For e.g. if you are a graphic designer, you may want to talk about number of downloads or shares for the last infographic you worked on.

Identify the key metric which a new client may get attracted to and report them. Even a simple table in any spreadsheet tool would work.

This also means that you can extend your relationship with the clients even after the engagement has ended.

An occasional email to check on results, help you being in top of mind.

Mind you, it doesn’t mean reporting client’s confidential data, it only means quoting results of your endeavour.

You can mention it as one of the requirements at the beginning of the project. If your contract clearly mentions how you will use these results, no client should object.

If you present your next portfolio with statements like “ last engagement led to XX “, it is bound to make your proposal shine when compared to others.

These results are not a replacement or modified version of client feedback. These are suppose to complement and solidify your position as seasoned professional.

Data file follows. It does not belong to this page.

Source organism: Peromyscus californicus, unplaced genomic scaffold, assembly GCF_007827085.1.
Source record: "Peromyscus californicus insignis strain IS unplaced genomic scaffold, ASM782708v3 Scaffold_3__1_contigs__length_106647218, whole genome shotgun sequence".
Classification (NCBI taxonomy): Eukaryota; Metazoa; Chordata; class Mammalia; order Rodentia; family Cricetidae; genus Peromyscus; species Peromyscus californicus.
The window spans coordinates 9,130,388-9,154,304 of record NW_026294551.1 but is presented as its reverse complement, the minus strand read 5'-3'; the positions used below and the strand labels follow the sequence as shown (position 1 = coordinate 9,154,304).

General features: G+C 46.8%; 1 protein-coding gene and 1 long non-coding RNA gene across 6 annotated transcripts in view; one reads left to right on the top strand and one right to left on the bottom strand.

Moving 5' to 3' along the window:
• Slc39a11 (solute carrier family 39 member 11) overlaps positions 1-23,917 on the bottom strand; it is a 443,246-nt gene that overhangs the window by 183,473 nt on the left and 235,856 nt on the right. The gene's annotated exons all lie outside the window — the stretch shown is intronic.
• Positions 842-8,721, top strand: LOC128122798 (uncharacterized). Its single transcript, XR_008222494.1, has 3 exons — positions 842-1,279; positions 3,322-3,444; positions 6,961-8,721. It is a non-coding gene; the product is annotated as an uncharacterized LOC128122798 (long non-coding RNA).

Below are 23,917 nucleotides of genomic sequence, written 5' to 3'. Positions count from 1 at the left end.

You can use a free tool like Google Sheets for data capture and analysis. The functionality provided is more than enough to gather meaningful insights.

Given the novelty of Gig Economy both service providers and clients may take some time to before they find the right rhythm to work together.

As a service provider the onus lies on you to adjust your rhythm to suit client’s.

Even if you have great client testimonials, there is work to be done in the area of building trust with new clients. Apart from the functional skills, that trust can be built with these skills which are common across industries, geographies and professions.

A little customer delight goes a long way in building a positive reputation, which is the currency of Gig Economy.

Written By
Charu Babbar is a newbie in the world of Entrepreneurship. After a successful stint of ten years in Software Marketing, she decided to establish her identity beyond big corporations and designations. She blogs at ProductivitySpot.